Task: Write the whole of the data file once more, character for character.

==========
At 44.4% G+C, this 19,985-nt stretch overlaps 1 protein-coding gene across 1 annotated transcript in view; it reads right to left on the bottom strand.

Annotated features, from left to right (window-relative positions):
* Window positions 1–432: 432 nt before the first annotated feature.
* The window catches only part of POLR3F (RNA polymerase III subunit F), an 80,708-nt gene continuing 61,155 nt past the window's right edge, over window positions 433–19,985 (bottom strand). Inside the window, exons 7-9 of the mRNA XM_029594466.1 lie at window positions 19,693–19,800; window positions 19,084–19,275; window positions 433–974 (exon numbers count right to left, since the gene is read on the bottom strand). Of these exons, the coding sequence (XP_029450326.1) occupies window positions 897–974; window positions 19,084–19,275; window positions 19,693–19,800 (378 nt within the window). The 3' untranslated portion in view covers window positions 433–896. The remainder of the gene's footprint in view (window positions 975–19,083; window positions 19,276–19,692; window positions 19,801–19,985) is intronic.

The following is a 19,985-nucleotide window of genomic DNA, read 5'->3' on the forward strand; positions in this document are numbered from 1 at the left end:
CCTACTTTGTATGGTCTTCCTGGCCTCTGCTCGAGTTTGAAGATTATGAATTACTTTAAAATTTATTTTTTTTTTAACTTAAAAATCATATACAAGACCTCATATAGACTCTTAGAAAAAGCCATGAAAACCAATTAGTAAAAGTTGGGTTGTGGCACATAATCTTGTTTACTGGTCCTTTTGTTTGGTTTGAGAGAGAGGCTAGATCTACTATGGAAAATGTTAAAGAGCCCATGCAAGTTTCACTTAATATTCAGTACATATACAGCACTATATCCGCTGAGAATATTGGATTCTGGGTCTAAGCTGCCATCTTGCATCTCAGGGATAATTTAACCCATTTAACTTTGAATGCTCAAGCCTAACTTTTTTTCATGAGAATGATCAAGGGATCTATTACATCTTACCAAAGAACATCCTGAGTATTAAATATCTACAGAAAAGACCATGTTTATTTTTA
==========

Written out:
At 44.4% G+C, this 19,985-nt stretch overlaps 1 protein-coding gene across 1 annotated transcript in view; it reads right to left on the bottom strand.

Annotated features, from left to right (window-relative positions):
* Window positions 1–432: 432 nt before the first annotated feature.
* The window catches only part of POLR3F (RNA polymerase III subunit F), an 80,708-nt gene continuing 61,155 nt past the window's right edge, over window positions 433–19,985 (bottom strand). Inside the window, exons 7-9 of the mRNA XM_029594466.1 lie at window positions 19,693–19,800; window positions 19,084–19,275; window positions 433–974 (exon numbers count right to left, since the gene is read on the bottom strand). Of these exons, the coding sequence (XP_029450326.1) occupies window positions 897–974; window positions 19,084–19,275; window positions 19,693–19,800 (378 nt within the window). The 3' untranslated portion in view covers window positions 433–896. The remainder of the gene's footprint in view (window positions 975–19,083; window positions 19,276–19,692; window positions 19,801–19,985) is intronic.

The following is a 19,985-nucleotide window of genomic DNA, read 5'->3' on the forward strand; positions in this document are numbered from 1 at the left end:
CCTACTTTGTATGGTCTTCCTGGCCTCTGCTCGAGTTTGAAGATTATGAATTACTTTAAAATTTATTTTTTTTTTAACTTAAAAATCATATACAAGACCTCATATAGACTCTTAGAAAAAGCCATGAAAACCAATTAGTAAAAGTTGGGTTGTGGCACATAATCTTGTTTACTGGTCCTTTTGTTTGGTTTGAGAGAGAGGCTAGATCTACTATGGAAAATGTTAAAGAGCCCATGCAAGTTTCACTTAATATTCAGTACATATACAGCACTATATCCGCTGAGAATATTGGATTCTGGGTCTAAGCTGCCATCTTGCATCTCAGGGATAATTTAACCCATTTAACTTTGAATGCTCAAGCCTAACTTTTTTTCATGAGAATGATCAAGGGATCTATTACATCTTACCAAAGAACATCCTGAGTATTAAATATCTACAGAAAAGACCATGTTTATTTTTA